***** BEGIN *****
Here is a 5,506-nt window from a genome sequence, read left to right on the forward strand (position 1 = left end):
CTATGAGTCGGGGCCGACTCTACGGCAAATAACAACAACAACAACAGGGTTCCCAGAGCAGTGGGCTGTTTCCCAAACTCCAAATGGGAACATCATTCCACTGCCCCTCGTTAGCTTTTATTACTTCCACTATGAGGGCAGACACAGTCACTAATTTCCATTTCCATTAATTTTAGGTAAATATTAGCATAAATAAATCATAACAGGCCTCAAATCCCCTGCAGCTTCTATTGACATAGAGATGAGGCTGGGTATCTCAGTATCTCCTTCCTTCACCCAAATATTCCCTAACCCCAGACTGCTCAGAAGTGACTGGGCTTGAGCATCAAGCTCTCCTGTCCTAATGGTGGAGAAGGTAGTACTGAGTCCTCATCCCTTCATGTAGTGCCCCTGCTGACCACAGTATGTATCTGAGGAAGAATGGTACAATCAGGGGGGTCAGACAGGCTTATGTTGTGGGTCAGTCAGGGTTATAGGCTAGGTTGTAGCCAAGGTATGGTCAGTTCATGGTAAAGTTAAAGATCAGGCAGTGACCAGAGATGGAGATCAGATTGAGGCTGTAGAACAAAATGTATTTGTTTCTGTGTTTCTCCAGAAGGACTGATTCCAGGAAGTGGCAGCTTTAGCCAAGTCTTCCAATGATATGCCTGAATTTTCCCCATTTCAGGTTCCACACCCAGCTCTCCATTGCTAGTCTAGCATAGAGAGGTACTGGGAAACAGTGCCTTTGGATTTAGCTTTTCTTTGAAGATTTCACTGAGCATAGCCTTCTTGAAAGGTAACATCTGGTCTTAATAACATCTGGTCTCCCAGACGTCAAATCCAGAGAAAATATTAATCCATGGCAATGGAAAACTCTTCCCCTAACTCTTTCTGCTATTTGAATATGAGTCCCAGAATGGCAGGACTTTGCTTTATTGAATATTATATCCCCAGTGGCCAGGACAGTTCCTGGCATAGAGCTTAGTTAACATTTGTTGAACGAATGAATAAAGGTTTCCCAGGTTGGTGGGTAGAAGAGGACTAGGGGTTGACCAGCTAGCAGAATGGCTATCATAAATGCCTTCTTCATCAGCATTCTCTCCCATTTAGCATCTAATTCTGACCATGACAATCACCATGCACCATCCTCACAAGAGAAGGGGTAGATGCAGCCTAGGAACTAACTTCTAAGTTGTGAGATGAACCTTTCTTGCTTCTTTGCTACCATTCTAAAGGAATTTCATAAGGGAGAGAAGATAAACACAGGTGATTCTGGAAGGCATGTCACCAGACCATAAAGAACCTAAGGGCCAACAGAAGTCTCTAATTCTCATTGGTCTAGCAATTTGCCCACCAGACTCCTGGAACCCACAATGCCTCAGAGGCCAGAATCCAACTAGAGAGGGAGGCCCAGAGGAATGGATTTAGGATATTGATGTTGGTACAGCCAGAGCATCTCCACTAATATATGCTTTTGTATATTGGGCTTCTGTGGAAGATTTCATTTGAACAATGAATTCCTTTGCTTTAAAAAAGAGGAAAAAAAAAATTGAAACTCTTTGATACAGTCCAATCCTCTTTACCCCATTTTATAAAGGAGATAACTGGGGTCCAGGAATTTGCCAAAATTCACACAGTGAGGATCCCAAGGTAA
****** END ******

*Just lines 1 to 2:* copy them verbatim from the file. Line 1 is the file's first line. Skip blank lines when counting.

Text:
Here is a 5,506-nt window from a genome sequence, read left to right on the forward strand (position 1 = left end):
CTATGAGTCGGGGCCGACTCTACGGCAAATAACAACAACAACAACAGGGTTCCCAGAGCAGTGGGCTGTTTCCCAAACTCCAAATGGGAACATCATTCCACTGCCCCTCGTTAGCTTTTATTACTTCCACTATGAGGGCAGACACAGTCACTAATTTCCATTTCCATTAATTTTAGGTAAATATTAGCATAAATAAATCATAACAGGCCTCAAATCCCCTGCAGCTTCTATTGACATAGAGATGAGGCTGGGTATCTCAGTATCTCCTTCCTTCACCCAAATATTCCCTAACCCCAGACTGCTCAGAAGTGACTGGGCTTGAGCATCAAGCTCTCCTGTCCTAATGGTGGAGAAGGTAGTACTGAGTCCTCATCCCTTCATGTAGTGCCCCTGCTGACCACAGTATGTATCTGAGGAAGAATGGTACAATCAGGGGGGTCAGACAGGCTTATGTTGTGGGTCAGTCAGGGTTATAGGCTAGGTTGTAGCCAAGGTATGGTCAGTTCATGGTAAAGTTAAAGATCAGGCAGTGACCAGAGATGGAGATCAGATTGAGGCTGTAGAACAAAATGTATTTGTTTCTGTGTTTCTCCAGAAGGACTGATTCCAGGAAGTGGCAGCTTTAGCCAAGTCTTCCAATGATATGCCTGAATTTTCCCCATTTCAGGTTCCACACCCAGCTCTCCATTGCTAGTCTAGCATAGAGAGGTACTGGGAAACAGTGCCTTTGGATTTAGCTTTTCTTTGAAGATTTCACTGAGCATAGCCTTCTTGAAAGGTAACATCTGGTCTTAATAACATCTGGTCTCCCAGACGTCAAATCCAGAGAAAATATTAATCCATGGCAATGGAAAACTCTTCCCCTAACTCTTTCTGCTATTTGAATATGAGTCCCAGAATGGCAGGACTTTGCTTTATTGAATATTATATCCCCAGTGGCCAGGACAGTTCCTGGCATAGAGCTTAGTTAACATTTGTTGAACGAATGAATAAAGGTTTCCCAGGTTGGTGGGTAGAAGAGGACTAGGGGTTGACCAGCTAGCAGAATGGCTATCATAAATGCCTTCTTCATCAGCATTCTCTCCCATTTAGCATCTAATTCTGACCATGACAATCACCATGCACCATCCTCACAAGAGAAGGGGTAGATGCAGCCTAGGAACTAACTTCTAAGTTGTGAGATGAACCTTTCTTGCTTCTTTGCTACCATTCTAAAGGAATTTCATAAGGGAGAGAAGATAAACACAGGTGATTCTGGAAGGCATGTCACCAGACCATAAAGAACCTAAGGGCCAACAGAAGTCTCTAATTCTCATTGGTCTAGCAATTTGCCCACCAGACTCCTGGAACCCACAATGCCTCAGAGGCCAGAATCCAACTAGAGAGGGAGGCCCAGAGGAATGGATTTAGGATATTGATGTTGGTACAGCCAGAGCATCTCCACTAATATATGCTTTTGTATATTGGGCTTCTGTGGAAGATTTCATTTGAACAATGAATTCCTTTGCTTTAAAAAAGAGGAAAAAAAAAATTGAAACTCTTTGATACAGTCCAATCCTCTTTACCCCATTTTATAAAGGAGATAACTGGGGTCCAGGAATTTGCCAAAATTCACACAGTGAGGATCCCAAGGTAA